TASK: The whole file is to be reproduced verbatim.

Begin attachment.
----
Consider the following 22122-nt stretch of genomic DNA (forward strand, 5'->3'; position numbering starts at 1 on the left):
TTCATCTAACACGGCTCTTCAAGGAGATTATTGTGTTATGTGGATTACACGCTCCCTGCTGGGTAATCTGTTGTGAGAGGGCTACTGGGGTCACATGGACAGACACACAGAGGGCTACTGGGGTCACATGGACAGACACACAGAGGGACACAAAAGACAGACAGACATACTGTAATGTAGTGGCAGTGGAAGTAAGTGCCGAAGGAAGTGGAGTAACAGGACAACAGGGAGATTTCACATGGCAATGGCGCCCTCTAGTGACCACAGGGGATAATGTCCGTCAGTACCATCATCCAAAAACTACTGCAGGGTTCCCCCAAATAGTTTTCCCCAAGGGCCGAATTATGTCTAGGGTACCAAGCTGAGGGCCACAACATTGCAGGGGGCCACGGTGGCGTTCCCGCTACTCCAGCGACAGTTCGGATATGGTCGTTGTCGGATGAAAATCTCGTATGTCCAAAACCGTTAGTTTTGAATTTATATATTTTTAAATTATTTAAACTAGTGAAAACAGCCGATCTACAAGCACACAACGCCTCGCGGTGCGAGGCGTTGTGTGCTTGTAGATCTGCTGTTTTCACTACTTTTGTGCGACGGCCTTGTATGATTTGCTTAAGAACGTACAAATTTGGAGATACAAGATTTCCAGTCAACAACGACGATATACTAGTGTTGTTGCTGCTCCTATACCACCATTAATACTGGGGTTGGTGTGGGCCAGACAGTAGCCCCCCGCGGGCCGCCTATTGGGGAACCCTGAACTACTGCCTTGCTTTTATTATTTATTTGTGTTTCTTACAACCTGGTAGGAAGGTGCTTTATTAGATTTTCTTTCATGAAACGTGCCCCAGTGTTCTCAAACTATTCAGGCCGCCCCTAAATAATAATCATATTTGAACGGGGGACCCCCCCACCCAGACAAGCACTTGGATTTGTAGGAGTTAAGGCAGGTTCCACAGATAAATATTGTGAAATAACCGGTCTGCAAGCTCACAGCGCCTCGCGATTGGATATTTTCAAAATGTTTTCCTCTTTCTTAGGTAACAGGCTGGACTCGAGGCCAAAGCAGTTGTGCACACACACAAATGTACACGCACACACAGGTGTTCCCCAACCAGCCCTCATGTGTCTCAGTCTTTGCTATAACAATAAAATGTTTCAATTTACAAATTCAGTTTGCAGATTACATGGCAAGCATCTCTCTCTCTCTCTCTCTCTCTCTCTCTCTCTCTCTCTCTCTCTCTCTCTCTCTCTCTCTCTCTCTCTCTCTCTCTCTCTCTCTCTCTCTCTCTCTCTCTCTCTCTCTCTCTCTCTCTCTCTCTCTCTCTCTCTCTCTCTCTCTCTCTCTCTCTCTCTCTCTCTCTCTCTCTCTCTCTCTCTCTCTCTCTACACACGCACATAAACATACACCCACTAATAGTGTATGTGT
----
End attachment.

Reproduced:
Consider the following 22122-nt stretch of genomic DNA (forward strand, 5'->3'; position numbering starts at 1 on the left):
TTCATCTAACACGGCTCTTCAAGGAGATTATTGTGTTATGTGGATTACACGCTCCCTGCTGGGTAATCTGTTGTGAGAGGGCTACTGGGGTCACATGGACAGACACACAGAGGGCTACTGGGGTCACATGGACAGACACACAGAGGGACACAAAAGACAGACAGACATACTGTAATGTAGTGGCAGTGGAAGTAAGTGCCGAAGGAAGTGGAGTAACAGGACAACAGGGAGATTTCACATGGCAATGGCGCCCTCTAGTGACCACAGGGGATAATGTCCGTCAGTACCATCATCCAAAAACTACTGCAGGGTTCCCCCAAATAGTTTTCCCCAAGGGCCGAATTATGTCTAGGGTACCAAGCTGAGGGCCACAACATTGCAGGGGGCCACGGTGGCGTTCCCGCTACTCCAGCGACAGTTCGGATATGGTCGTTGTCGGATGAAAATCTCGTATGTCCAAAACCGTTAGTTTTGAATTTATATATTTTTAAATTATTTAAACTAGTGAAAACAGCCGATCTACAAGCACACAACGCCTCGCGGTGCGAGGCGTTGTGTGCTTGTAGATCTGCTGTTTTCACTACTTTTGTGCGACGGCCTTGTATGATTTGCTTAAGAACGTACAAATTTGGAGATACAAGATTTCCAGTCAACAACGACGATATACTAGTGTTGTTGCTGCTCCTATACCACCATTAATACTGGGGTTGGTGTGGGCCAGACAGTAGCCCCCCGCGGGCCGCCTATTGGGGAACCCTGAACTACTGCCTTGCTTTTATTATTTATTTGTGTTTCTTACAACCTGGTAGGAAGGTGCTTTATTAGATTTTCTTTCATGAAACGTGCCCCAGTGTTCTCAAACTATTCAGGCCGCCCCTAAATAATAATCATATTTGAACGGGGGACCCCCCCACCCAGACAAGCACTTGGATTTGTAGGAGTTAAGGCAGGTTCCACAGATAAATATTGTGAAATAACCGGTCTGCAAGCTCACAGCGCCTCGCGATTGGATATTTTCAAAATGTTTTCCTCTTTCTTAGGTAACAGGCTGGACTCGAGGCCAAAGCAGTTGTGCACACACACAAATGTACACGCACACACAGGTGTTCCCCAACCAGCCCTCATGTGTCTCAGTCTTTGCTATAACAATAAAATGTTTCAATTTACAAATTCAGTTTGCAGATTACATGGCAAGCATCTCTCTCTCTCTCTCTCTCTCTCTCTCTCTCTCTCTCTCTCTCTCTCTCTCTCTCTCTCTCTCTCTCTCTCTCTCTCTCTCTCTCTCTCTCTCTCTCTCTCTCTCTCTCTCTCTCTCTCTCTCTCTCTCTCTCTCTCTCTCTCTCTCTCTCTCTCTCTCTCTCTCTCTCTCTCTCTCTCTCTCTCTCTCTACACACGCACATAAACATACACCCACTAATAGTGTATGTGT